Where is Letterkenny?

Letterkenny, County Donegal, Ireland

(The following is adapted from Wikipedia.)

Letterkenny (Irish: Leitir Ceanainn, meaning "Hillside of the O'Cannons") is the largest and most populous town in County Donegal, Ireland. Its English name is derived from the Irish name Leitir Ceanainn, meaning "Hillside of the O'Cannons" – the O'Cannons being the last of the ancient chieftains of Tír Conaill. With a population of 19,588, Letterkenny is located on the River Swilly in east Donegal. Letterkenny, along with the nearby city of Derry, forms the major economic core of the north-west of the island of Ireland.

The modern urban centre of Letterkenny began as a market town at the start of the 17th century, during the Plantation of Ulster. An ancient castle once stood near where the Cathedral of St. Eunan and St. Columba, Donegal's only Roman Catholic cathedral, stands today. Letterkenny Castle, built in 1625, was located south of Mount Southwell on Castle Street. Donegal's premier third-level institution, the Letterkenny Institute of Technology (LYIT), is located in the town, as are Saint Eunan's College, Highland Radio, and the only Hindu temple in the Republic of Ireland. Letterkenny is also the original home of Oatfield, the confectionery manufacturer, and is renowned for its night-life, with enterprises such as Club Voodoo, The Grill, Milan and The Pulse regularly attracting international names. The Aura Complex, near O'Donnell Park, includes an Olympic-standard swimming pool, the Danny McDaid Athletic Track and an arena capable of hosting top-level events.

Etymology

Letterkenny takes its name from the Irish Leitirceanainn, meaning "Hillside of the O'Cannons" – the O'Cannons being the last of the ancient chieftains of Tír Conaill. Although the O'Cannons were the last ruling chieftains in Tír Conaill, no evidence of forts or castles belonging to the clan exists in or around the Letterkenny district (leading to speculation on a possible derivation of the name Letterkenny: from the Irish 'Leitir Ceann-Fhoinn', meaning 'Fairheaded Hillside').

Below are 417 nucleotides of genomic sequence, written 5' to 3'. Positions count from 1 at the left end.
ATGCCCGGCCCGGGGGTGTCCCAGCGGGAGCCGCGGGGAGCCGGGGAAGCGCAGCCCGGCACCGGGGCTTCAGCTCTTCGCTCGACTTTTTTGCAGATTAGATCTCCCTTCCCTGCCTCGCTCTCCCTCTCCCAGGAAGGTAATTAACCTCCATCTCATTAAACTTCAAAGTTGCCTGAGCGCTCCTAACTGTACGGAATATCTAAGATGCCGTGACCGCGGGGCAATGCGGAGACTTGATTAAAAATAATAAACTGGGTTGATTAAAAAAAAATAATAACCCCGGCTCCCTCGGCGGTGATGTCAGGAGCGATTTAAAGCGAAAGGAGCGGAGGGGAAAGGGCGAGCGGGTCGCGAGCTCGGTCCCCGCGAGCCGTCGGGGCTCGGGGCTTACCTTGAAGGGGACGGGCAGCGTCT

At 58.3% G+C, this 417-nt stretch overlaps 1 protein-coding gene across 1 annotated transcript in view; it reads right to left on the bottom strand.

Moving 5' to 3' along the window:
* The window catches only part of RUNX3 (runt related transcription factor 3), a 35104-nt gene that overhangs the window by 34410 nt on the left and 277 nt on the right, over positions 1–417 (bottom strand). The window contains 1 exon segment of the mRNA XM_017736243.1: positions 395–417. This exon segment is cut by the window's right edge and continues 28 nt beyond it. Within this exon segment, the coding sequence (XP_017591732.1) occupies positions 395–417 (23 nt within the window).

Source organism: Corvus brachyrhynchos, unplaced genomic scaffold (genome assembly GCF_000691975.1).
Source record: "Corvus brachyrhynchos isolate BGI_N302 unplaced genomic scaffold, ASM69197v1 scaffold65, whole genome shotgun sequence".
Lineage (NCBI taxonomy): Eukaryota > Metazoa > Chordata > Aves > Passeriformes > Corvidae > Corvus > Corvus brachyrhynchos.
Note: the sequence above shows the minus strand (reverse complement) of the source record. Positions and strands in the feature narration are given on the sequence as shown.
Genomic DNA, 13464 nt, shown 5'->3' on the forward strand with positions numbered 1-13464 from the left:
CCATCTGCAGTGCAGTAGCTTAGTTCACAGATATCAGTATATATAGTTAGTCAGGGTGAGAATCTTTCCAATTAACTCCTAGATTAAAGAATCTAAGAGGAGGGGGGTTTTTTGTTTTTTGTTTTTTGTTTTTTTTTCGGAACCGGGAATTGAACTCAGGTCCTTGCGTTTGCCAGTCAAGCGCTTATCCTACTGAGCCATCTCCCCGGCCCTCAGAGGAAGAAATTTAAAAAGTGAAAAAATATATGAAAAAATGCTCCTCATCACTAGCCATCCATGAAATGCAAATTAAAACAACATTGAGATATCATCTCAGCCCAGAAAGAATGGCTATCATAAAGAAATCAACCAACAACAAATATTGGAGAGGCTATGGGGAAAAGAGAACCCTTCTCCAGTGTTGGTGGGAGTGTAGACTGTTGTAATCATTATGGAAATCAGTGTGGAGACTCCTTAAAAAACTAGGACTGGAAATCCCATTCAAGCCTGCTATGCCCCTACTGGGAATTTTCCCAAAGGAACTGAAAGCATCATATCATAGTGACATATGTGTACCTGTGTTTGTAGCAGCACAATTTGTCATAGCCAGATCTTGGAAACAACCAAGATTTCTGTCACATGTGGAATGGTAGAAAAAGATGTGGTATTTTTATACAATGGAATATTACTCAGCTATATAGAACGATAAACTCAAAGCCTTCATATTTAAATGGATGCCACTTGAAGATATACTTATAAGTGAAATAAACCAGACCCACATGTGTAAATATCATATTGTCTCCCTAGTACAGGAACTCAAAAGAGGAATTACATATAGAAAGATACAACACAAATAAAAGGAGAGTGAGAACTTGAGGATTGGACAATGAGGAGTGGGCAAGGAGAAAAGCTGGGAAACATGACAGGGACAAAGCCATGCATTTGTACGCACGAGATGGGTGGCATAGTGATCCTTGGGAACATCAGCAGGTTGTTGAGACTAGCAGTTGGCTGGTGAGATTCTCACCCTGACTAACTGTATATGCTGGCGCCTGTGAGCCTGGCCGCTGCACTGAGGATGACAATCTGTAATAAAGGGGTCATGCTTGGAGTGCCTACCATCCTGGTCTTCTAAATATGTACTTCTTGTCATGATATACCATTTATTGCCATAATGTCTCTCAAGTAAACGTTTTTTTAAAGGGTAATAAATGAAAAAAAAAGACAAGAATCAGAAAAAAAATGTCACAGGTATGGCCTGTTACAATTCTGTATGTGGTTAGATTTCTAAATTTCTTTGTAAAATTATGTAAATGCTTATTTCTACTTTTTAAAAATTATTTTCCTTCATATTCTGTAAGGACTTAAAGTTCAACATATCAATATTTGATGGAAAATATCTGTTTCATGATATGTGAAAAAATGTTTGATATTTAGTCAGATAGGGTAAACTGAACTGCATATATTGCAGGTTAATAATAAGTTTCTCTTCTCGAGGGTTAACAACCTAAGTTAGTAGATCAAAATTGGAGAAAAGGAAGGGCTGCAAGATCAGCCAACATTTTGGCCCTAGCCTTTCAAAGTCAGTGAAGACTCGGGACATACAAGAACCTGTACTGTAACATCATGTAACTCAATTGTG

The O'Cannons are allegedly descended from Conn of the Hundred Battles and Niall of the Nine Hostages, two of Ireland's most renowned Kings. The O'Cannons have been described as 'Ancient Princes of Tír Connaill' and 'Valiant Chiefs'. However, their 350-year dynasty in Tír Connaill ended in 1250. Their ancient territory would seem to have been Tír Aeda (now the barony of Tirhugh).

After the deaths of Ruairí Ó Canannain (Rory O'Cannon) and his son Niall Ó Canannain in 1250, the sept declined greatly in power. Brian Ó Néill (Brian O'Neill) died ten years later in 1260; he had supported an Ó Canannain claimant to Tír Conaill, i.e. to the Kingdom of Tír Conaill (Tirconnell). However, the O'Cannon Clan remained subserviant to the O'Donnell Clan, the Kings of Tír Chonaill from the early thirteenth century onwards. The personal name Canannain is a diminutive of Cano meaning 'wolf cub'. Canannain was fifth in descent from Flaithbertach mac Loingsig (died 765), high-king of Ireland; they were the descendants of Niall of the Nine Hostages (Irish: Niall Noigiallach), who died c. 405 A.D. by his son, Conall Gulban who gave his name to Tír Conaill, the 'Land of Conall', now County Donegal.

By the early 17th century the name Uí Canannain had been anglicised to O'Cannon. Further anglicisation took place during the Penal Laws in the late 18th and early 19th centuries and the name in County Donegal became Cannon. In the early 1880s, there were just 200 families bearing the Cannon surname living in Co. Donegal, who were mainly tenant farmers. The Cannons/O'Canannains were of the ancient sept of Cenell Conaill, a branch of the northern Ui Neill and descend from Ruaidrí ua Canannain (died 30 November 950), King of Cenel Conaill, and grandson of Canannain, who flourished in the second half of the 9th century. One of Neill's most famous descendants was George Washington (?), the first President of the United States. The site of the ancient seat of the Ó Canannain was near Letterkenny (the largest town of County Donegal only since the 1950s), which is said on good authority (?) to represent the hillside of the O'Cannons (English translation).

Geographical location